PITTSBURGH -- What made the inaugural MLB Little League Classic between the Pirates and Cardinals so special?Maybe it was the uniqueness of it all, a Major League game in a Minor League ballpark in front of Little League players. Maybe it was seeing "Yadi" and the Cards against "Cutch" and
PITTSBURGH -- What made the inaugural MLB Little League Classic between the Pirates and Cardinals so special?
Maybe it was the uniqueness of it all, a Major League game in a Minor League ballpark in front of Little League players. Maybe it was seeing "Yadi" and the Cards against "Cutch" and the Bucs with a sneak peek at the colorful Players Weekend jerseys all of Major League Baseball wore a week later. Maybe it was the postgame handshake line that represented, as Pittsburgh manager Clint Hurdle said, "the spirit of Little League Baseball."
But the true spirit of the event shone through during each club's arrival at the Williamsport Regional Airport and Ivan Nova's first pitch at historic Bowman Field. From the bus rides shared by big leaguers and Little Leaguers to the afternoon spent at the Little League World Series, Aug. 20 was a daylong celebration of baseball in Williamsport, Pa.
It was deemed such a success, in fact, that they'll do it again. The Mets and Phillies are scheduled to meet in the second MLB Little League Classic next August.
"It was almost just like fireworks," Hurdle said. "Things kept happening -- things that made you smile, things that made you happy you were here, appreciative you had the opportunity to be a part of something that was happening for the first time ever."
A pair of LLWS teams greeted each club at the airport, exchanged hats and hopped aboard buses bound for the Little League complex. During the ride, Josh Harrison asked Little Leaguers to sign the cleats he wore that night and peppered them with questions about their young careers. Kolten Wong blasted music and started a dance party. George Kontos let one boy hold his World Series ring. Lance Lynn sat in the back, surrounded by young players hoping to follow in his footsteps.
"I was proud of our guys. They came into this very open-minded, very others-minded," Cardinals manager Mike Matheny said. "They had the opportunity to go and really engage, not pass through, but engage with the kids, connect, and hopefully give back to the game that has been so good to them in a small way."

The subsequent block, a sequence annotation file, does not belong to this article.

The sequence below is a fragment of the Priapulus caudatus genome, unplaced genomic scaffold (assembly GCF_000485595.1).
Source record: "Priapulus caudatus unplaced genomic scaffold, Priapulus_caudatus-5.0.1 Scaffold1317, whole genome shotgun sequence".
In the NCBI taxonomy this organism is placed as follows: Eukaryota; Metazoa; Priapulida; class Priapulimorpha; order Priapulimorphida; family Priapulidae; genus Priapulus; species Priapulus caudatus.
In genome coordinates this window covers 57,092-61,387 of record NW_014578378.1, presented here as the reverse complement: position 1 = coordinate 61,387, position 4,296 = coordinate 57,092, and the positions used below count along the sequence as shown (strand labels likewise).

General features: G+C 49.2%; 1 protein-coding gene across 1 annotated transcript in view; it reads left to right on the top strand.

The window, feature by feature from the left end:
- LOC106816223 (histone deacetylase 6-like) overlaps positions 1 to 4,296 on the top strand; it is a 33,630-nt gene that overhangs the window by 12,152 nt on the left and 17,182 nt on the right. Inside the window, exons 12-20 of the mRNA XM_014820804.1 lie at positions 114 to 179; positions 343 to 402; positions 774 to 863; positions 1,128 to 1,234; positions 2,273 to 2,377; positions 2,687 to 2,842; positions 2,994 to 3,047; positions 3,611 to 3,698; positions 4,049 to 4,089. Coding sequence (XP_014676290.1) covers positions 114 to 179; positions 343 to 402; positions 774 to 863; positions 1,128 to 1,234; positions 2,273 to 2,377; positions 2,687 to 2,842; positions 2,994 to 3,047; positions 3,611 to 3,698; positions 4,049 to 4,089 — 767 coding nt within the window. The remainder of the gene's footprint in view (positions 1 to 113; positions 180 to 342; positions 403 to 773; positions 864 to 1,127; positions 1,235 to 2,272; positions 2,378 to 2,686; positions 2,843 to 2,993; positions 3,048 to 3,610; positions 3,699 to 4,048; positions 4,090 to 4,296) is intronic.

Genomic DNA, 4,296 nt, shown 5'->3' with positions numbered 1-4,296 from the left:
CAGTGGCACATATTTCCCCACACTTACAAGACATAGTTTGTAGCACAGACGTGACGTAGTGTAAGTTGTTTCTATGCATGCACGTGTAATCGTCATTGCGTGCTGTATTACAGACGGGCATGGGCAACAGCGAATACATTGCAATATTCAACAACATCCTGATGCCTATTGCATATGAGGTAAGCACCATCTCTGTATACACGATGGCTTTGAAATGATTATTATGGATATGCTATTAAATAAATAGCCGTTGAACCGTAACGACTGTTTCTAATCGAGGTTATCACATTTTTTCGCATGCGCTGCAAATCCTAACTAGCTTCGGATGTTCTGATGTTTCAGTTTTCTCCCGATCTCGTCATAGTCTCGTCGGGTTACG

When they arrived at the LLWS complex, the players were greeted by more Little Leaguers and their families. They snapped selfies and signed autographs in the parking lot before making their way to the stands and the famous center-field hill at Howard J. Lamade Stadium. They watched games and chatted up their LLWS counterparts, much to the kids' delight, and eventually stood on the field during pregame drills.
"Kids don't seem to be star-struck, which is really cool," Andrew McCutchen said. "I remember being young. If I met a big league baseball player, I'd probably be a little standoff-ish, wouldn't want to talk, whatever. These kids seem to be really comfortable where they'll open up and talk to you, share some laughs. It's really cool to be able to have that and share that with them."
Trevor Williams donned a hat from the Mexican team that remained in his locker at PNC Park long after the game. Natives of Venezuela, including Francisco Cervelli and Jose Martinez, made extra time for their home country's LLWS team. Seunghwan Oh offered advice to the South Korean players and later jumped out of his seat while cheering for the team.
Tommy Pham provided refreshments by ordering 200 snow cones, and Luke Voit carried around a souvenir -- an inflatable kangaroo from the Australian team later dubbed "Australian Fredbird" and "Rally Roo" -- that eventually followed them to Bowman Field.
The day evoked memories of youth baseball for everyone involved, but especially for LLWS alumni Lynn, Randal Grichuk and Max Moroff. All three were presented with the jerseys they wore during their trips to the LLWS.
Moroff even took part in the MLB Little League Classic's ceremonial first pitch. Sixteen kids -- one from each team in the tournament -- lined up from center field to the mound and relayed the ball to Moroff. All 16 LLWS teams took the field before the game, standing alongside their Major League heroes, and cheered them on from the stands as part of the capacity crowd of 2,596.
Then came the nationally televised game, a 6-3 Pirates victory highlighted by Josh Bell's home run into the parking lot. Afterward, everybody shook hands and headed home.
"I have a lot of great days in my job," Commissioner Rob Manfred said at the time. "But today has been one of the absolute best."
Adam Berry has covered the Pirates for MLB.com since 2015. Follow him on Twitter and Facebook and read his blog.